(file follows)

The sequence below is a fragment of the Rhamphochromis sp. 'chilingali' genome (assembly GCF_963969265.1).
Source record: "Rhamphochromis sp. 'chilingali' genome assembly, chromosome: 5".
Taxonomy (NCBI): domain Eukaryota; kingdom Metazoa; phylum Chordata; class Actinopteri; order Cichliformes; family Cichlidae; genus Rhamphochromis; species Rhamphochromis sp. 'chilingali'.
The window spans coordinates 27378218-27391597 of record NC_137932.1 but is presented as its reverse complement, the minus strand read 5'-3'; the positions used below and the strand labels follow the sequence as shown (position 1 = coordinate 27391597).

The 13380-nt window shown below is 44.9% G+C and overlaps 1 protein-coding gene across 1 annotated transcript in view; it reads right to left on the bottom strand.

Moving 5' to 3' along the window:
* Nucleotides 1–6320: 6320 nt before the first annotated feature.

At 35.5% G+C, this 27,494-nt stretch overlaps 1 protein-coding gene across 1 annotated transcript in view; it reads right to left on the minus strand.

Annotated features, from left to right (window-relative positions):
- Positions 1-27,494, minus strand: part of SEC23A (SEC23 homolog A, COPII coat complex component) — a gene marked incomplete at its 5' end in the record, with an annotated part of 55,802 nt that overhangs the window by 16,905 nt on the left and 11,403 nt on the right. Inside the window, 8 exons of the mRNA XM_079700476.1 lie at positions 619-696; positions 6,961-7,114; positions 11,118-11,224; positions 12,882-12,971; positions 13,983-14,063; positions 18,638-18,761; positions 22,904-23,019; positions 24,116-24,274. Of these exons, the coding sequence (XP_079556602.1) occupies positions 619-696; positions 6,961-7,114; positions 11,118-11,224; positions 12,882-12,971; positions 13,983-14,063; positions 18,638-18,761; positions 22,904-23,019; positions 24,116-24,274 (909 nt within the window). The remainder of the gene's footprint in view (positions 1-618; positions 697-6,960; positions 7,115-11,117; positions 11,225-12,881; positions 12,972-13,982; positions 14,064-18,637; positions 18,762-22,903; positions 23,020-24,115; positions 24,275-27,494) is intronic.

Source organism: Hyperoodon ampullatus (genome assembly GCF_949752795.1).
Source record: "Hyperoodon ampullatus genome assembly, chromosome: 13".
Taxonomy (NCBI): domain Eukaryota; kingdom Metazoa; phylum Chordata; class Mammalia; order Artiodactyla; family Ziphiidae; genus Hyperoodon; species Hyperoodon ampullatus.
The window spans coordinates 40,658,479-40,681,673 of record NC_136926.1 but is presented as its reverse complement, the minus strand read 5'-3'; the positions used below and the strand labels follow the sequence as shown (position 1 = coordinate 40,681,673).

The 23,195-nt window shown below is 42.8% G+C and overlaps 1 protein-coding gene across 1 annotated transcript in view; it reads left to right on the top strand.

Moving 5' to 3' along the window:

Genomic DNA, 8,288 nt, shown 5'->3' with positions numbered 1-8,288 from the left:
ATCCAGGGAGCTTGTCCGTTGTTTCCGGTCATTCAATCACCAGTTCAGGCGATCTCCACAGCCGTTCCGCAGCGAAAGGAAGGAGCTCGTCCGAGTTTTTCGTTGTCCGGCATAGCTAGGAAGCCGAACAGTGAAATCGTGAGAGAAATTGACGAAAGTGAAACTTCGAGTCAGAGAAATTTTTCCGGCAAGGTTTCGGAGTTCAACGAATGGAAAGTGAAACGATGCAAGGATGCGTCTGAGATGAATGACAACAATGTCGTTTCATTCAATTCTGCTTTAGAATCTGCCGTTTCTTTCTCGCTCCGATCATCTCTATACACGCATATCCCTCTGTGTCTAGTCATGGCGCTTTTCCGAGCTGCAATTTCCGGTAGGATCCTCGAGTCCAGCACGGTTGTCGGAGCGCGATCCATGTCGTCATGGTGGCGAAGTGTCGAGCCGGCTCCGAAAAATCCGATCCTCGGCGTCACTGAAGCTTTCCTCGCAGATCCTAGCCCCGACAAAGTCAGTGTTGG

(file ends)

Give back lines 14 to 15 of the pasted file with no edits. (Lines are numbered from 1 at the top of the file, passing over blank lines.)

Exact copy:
The window spans coordinates 40,658,479-40,681,673 of record NC_136926.1 but is presented as its reverse complement, the minus strand read 5'-3'; the positions used below and the strand labels follow the sequence as shown (position 1 = coordinate 40,681,673).

The 23,195-nt window shown below is 42.8% G+C and overlaps 1 protein-coding gene across 1 annotated transcript in view; it reads left to right on the top strand.